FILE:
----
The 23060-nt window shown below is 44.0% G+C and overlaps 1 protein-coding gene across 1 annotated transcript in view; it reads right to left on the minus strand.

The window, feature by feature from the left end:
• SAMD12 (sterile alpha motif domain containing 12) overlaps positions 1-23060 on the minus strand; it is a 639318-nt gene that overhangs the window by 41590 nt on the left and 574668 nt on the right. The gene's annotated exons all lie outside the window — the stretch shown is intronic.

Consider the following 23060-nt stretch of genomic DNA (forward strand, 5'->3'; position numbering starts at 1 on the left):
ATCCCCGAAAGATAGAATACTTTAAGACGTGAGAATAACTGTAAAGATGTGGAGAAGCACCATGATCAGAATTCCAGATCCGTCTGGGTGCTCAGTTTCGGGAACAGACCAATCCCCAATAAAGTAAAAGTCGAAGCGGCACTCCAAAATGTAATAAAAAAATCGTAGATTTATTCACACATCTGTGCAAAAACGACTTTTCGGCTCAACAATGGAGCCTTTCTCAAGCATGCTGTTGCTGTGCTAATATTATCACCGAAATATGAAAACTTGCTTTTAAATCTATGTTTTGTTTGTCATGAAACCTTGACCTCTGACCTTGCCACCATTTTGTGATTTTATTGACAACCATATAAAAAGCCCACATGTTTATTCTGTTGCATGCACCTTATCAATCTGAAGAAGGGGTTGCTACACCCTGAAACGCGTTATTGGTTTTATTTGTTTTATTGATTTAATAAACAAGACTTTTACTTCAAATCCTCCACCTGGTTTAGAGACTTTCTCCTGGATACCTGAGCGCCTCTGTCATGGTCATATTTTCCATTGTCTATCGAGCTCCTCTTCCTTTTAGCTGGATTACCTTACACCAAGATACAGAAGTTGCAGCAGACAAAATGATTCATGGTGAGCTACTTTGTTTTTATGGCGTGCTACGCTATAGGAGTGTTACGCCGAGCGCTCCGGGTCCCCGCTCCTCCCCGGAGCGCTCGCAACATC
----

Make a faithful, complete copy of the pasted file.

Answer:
The 23060-nt window shown below is 44.0% G+C and overlaps 1 protein-coding gene across 1 annotated transcript in view; it reads right to left on the minus strand.

The window, feature by feature from the left end:
• SAMD12 (sterile alpha motif domain containing 12) overlaps positions 1-23060 on the minus strand; it is a 639318-nt gene that overhangs the window by 41590 nt on the left and 574668 nt on the right. The gene's annotated exons all lie outside the window — the stretch shown is intronic.

Consider the following 23060-nt stretch of genomic DNA (forward strand, 5'->3'; position numbering starts at 1 on the left):
ATCCCCGAAAGATAGAATACTTTAAGACGTGAGAATAACTGTAAAGATGTGGAGAAGCACCATGATCAGAATTCCAGATCCGTCTGGGTGCTCAGTTTCGGGAACAGACCAATCCCCAATAAAGTAAAAGTCGAAGCGGCACTCCAAAATGTAATAAAAAAATCGTAGATTTATTCACACATCTGTGCAAAAACGACTTTTCGGCTCAACAATGGAGCCTTTCTCAAGCATGCTGTTGCTGTGCTAATATTATCACCGAAATATGAAAACTTGCTTTTAAATCTATGTTTTGTTTGTCATGAAACCTTGACCTCTGACCTTGCCACCATTTTGTGATTTTATTGACAACCATATAAAAAGCCCACATGTTTATTCTGTTGCATGCACCTTATCAATCTGAAGAAGGGGTTGCTACACCCTGAAACGCGTTATTGGTTTTATTTGTTTTATTGATTTAATAAACAAGACTTTTACTTCAAATCCTCCACCTGGTTTAGAGACTTTCTCCTGGATACCTGAGCGCCTCTGTCATGGTCATATTTTCCATTGTCTATCGAGCTCCTCTTCCTTTTAGCTGGATTACCTTACACCAAGATACAGAAGTTGCAGCAGACAAAATGATTCATGGTGAGCTACTTTGTTTTTATGGCGTGCTACGCTATAGGAGTGTTACGCCGAGCGCTCCGGGTCCCCGCTCCTCCCCGGAGCGCTCGCAACATC